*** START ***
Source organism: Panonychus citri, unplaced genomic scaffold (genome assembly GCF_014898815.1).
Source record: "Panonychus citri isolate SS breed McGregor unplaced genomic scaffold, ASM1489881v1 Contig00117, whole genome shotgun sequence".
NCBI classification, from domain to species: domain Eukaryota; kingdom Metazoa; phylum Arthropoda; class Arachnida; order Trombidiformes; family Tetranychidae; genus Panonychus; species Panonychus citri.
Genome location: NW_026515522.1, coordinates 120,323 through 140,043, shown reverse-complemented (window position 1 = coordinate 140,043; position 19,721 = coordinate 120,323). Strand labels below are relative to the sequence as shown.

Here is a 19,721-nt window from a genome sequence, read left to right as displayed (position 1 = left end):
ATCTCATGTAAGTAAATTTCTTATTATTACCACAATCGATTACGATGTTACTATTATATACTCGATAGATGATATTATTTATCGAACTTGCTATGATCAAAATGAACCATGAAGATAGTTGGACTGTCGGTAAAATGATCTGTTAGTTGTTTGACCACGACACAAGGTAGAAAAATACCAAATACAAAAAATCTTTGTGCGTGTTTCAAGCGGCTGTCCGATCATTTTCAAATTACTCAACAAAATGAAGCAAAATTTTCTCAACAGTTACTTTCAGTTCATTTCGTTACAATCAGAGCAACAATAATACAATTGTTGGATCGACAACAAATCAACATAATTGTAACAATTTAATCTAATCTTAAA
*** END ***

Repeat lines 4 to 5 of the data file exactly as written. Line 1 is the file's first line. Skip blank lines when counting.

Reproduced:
Genome location: NW_026515522.1, coordinates 120,323 through 140,043, shown reverse-complemented (window position 1 = coordinate 140,043; position 19,721 = coordinate 120,323). Strand labels below are relative to the sequence as shown.

Here is a 19,721-nt window from a genome sequence, read left to right as displayed (position 1 = left end):